Welding SS 316LN Material

Published on 24 November 2021
  • book10 min

Development of SMAW Electrode for Welding SS 316LN Material for Use in Fast Reactor Components

1. Introduction

Austenitic stainless steel of 316 LN SS is the leading potential candidate structural material for most of the high temperature applications (>427°C) in Prototype Fast Breeder Reactor (PFBR) at IGCAR. Fabrication of these components requires extensive use of welding. Worldwide and IGCAR’s experience on austenitic weldments is mainly concerned about the development of weld metal and heat affected zone (HAZ) against hot and liquation cracking.

It is understood that the resulting solidification transformation mode experienced during welding, segregation of the impure elements to grain boundary forming low melting eutectics play a foremost role in cracking tendency. In order to improve these aspects, the critical factors that have to be considered are:

(i) Optimization of welding consumable composition besides weldability considerations 

(ii) Controlling of impurities which causes property degradation

(iii) Knowledge about the effect of heat input

(iv) Kinetic factors associated with solidification of weld

(v) Control of delta ferrite content in weld metal 

(vi) sensitization effects.

IGCAR’s extensive long-term research on austenitic welds related to solidification cracking, effect of nitrogen on fusion zone and HAZ cracking, effect of ferrite content on embrittlement of weldments due to sigma-

phase formation, improvement of creep properties by adding N content, weldability studies by controlling Ti, Ta and Nb contents provided enormous inputs to improve the properties of austenitic weldments. Based on

this, they have planned to develop special purpose welding electrodes namely, modified E316-15 SS to achieve the desired properties of the weldments.

To meet these challenging requirements of PFBR components, E316-15 (Modified) welding consumable of various diameters have been developed successfully in-house and the properties of weld metal are evaluated jointly in collaboration with IGCAR for its applications. The details of the specification [PFBR/30000/SP/1032/R-1] of weld metal required by IGCAR are presented in Table 1.

2. Developmental Work

In order to develop the electrode material E316– 15 (Modified), the pre-planned activities aimed at developing austenitic stainless weld metal are given as follows;

(i) Optimization of chemical composition of the core wire as per AWS Section II, SFA5.9 to maintain the ferrite level to its 3-7 range for improving hot cracking resistance and avoiding the sigma embrittlement due to service exposures.

(ii) Formulation of ingredients present in the flux to improve the slag detachability and make the electrode user friendly. The formulation is

based on adjusting the ratio of the contents of all basic oxides to all acidic oxides known as basicity index (BI) to achieve the above mentioned properties. The adopted formula for BI in this present work is as follows,

BI = CaO+MgO+CaF2+Na2O+K2O+0.5(FeO+MaO) / SiO2 + 0.5 (TiO2+Al2O3+ZrO2) (1)The basicity index has been fixed as 1.35, which has demonstrated good slag detachability.

(iii) Effect of basicity index on bead appearance, mechanical properties, slagdetachability.

(iv) Optimization of welding parameters in accordance to electrode wire size and effect of voltage, current and speed of deposition on stability of arc, porosity, shape of bead, bead size, depth of penetration and weld distortion.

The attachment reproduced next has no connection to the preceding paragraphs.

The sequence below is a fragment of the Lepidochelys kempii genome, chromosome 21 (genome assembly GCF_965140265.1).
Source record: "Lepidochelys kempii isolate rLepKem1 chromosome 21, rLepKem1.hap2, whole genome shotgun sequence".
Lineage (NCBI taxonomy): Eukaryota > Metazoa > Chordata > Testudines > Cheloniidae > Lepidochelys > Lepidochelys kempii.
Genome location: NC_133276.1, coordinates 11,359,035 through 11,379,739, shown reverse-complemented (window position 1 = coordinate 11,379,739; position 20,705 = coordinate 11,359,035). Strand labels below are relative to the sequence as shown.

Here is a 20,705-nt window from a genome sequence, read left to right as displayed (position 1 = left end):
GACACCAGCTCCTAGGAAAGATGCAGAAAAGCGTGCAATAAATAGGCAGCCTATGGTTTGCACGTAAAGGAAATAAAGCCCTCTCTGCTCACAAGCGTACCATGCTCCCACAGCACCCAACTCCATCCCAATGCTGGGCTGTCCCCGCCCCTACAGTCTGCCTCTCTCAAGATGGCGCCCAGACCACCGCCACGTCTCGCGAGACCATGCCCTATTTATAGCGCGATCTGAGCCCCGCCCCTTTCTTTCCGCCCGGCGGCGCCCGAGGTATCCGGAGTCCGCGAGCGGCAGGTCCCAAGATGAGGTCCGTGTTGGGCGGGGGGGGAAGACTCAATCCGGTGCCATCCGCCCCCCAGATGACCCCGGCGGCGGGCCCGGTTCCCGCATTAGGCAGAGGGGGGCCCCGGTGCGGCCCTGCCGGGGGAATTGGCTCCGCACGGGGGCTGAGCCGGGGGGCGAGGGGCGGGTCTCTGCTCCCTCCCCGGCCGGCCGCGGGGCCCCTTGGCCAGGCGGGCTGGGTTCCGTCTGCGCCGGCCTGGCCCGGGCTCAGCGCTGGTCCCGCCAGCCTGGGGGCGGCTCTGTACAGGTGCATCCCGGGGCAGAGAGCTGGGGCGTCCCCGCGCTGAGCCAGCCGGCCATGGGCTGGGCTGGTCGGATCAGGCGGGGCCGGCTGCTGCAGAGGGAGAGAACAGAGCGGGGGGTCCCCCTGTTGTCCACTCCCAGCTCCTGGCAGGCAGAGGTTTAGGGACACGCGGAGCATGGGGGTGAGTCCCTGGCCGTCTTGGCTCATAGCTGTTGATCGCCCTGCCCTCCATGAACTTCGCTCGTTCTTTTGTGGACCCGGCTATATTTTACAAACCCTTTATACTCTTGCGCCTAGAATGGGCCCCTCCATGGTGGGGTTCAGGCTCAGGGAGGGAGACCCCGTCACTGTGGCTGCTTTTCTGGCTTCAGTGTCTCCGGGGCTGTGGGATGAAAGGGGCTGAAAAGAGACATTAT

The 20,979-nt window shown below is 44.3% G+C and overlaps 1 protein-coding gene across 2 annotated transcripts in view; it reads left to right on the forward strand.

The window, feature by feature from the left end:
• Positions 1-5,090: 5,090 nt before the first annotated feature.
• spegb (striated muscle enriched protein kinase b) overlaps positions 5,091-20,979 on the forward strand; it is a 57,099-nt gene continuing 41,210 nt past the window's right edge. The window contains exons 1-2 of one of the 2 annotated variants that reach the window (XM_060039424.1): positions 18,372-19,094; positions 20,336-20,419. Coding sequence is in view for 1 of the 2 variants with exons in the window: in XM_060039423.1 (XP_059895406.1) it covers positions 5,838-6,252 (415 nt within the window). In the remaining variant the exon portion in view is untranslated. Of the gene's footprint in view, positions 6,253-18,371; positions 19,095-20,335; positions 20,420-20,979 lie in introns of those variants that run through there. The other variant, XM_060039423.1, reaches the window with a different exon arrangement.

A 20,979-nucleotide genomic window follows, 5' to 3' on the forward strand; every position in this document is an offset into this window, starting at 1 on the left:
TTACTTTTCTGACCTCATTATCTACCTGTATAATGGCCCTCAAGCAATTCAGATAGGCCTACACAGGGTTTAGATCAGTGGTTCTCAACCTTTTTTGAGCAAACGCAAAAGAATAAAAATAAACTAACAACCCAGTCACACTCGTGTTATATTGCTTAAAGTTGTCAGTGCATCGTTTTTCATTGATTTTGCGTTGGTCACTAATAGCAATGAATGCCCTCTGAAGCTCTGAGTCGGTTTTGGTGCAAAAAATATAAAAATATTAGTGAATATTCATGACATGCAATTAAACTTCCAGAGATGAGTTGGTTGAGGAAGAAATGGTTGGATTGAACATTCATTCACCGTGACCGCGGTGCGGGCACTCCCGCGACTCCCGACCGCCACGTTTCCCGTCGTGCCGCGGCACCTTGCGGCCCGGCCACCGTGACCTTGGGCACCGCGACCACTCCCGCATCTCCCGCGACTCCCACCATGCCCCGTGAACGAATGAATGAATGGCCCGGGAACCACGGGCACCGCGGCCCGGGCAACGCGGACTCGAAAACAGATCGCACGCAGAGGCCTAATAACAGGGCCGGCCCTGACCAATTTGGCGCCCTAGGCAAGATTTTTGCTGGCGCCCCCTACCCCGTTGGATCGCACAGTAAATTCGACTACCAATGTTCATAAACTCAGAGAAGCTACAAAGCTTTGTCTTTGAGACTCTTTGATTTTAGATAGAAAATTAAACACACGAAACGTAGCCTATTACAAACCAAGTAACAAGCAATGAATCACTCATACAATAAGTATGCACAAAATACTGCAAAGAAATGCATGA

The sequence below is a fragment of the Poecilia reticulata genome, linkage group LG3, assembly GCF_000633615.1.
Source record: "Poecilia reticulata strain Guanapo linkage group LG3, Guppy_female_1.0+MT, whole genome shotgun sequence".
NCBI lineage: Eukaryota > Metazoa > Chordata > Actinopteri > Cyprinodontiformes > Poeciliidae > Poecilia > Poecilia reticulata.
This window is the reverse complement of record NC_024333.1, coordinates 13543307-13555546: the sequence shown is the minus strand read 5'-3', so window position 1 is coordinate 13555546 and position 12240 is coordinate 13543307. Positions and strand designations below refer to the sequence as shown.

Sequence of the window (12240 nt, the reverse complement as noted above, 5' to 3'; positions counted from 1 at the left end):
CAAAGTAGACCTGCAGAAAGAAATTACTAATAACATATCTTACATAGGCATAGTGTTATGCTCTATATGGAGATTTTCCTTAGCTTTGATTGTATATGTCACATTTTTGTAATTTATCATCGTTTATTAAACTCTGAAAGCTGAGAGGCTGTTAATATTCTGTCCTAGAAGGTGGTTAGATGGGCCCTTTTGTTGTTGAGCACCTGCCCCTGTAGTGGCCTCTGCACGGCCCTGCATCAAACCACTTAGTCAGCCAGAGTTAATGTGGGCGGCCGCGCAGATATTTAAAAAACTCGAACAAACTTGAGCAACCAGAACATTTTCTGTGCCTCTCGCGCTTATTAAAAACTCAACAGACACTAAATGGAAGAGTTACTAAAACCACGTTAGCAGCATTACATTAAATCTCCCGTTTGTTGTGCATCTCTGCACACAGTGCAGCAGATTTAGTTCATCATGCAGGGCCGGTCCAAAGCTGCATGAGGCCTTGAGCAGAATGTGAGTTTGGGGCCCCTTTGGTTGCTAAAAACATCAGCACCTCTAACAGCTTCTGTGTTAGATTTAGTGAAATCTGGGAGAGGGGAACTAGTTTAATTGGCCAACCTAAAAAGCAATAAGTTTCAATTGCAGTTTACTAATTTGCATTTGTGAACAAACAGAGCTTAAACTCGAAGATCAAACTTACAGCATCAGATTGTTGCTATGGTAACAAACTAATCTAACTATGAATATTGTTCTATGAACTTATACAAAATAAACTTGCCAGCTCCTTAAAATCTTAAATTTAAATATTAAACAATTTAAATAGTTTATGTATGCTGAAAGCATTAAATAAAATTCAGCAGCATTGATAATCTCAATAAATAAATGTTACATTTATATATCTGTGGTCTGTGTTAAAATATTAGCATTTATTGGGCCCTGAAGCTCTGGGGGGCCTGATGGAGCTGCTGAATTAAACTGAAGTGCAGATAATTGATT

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(v) Careful optimization of each variable to achieve the specified properties such as solidification mode, tensile properties, toughness requirements on as-welded and heat treated specimens, resistance to cracking test.

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2.1.1 Chemical Analysis and All Weld-Joint Preparation

In order to develop the electrode of required composition, various weld pads have been made with different flux combinations. The electrode composition has been fixed on the basis of 

  1. control of carbon in the core wire 

  2. selecting a core wire having very minimal phosphorus and sulfur content 

  3. strict control of elemental content in both flux and core wire.

The composition test assemblies made as per AWS section II, SFA-5.4/SFA-5.4M is subjected to accurate evaluation of chemical composition by optical emission spectroscopy. The weld composition having the required/specified composition mentioned by IGCAR has been identified from the various weld pads. A careful observation of the composition reveals that the weld specimen prepared from different batches satisfied the required criteria of composition.

Although the composition of all the weld pads prepared seems to have identical values, the presence of Ti+Nb+Ta content in one batch is found to be 0.030 % and it is within the specified limit. The oxygen content determined is also found to be 525 ppm. The typical compositional (wt. %) details of the weld metal prepared with optimized electrode batch is listed in Table 2. 

In addition to this, the composition details of core wire with the IGCAR specification for weld metal composition are also listed in Table 2. Followed by this identification, the all-weld single V joint is prepared with the electrode of the interest. The weld assembly consists of a 316 L plate of dimensions 300×150×16 mm with the groove angle of 45 degrees and a root gap distance of 6.5 mm. This joint is supported with a backing strip made of SS 316 having dimensions of 325×32×6 mm. The welding conditions used during making of the weld assemblies with the E316-15 (modified) electrode using MMAW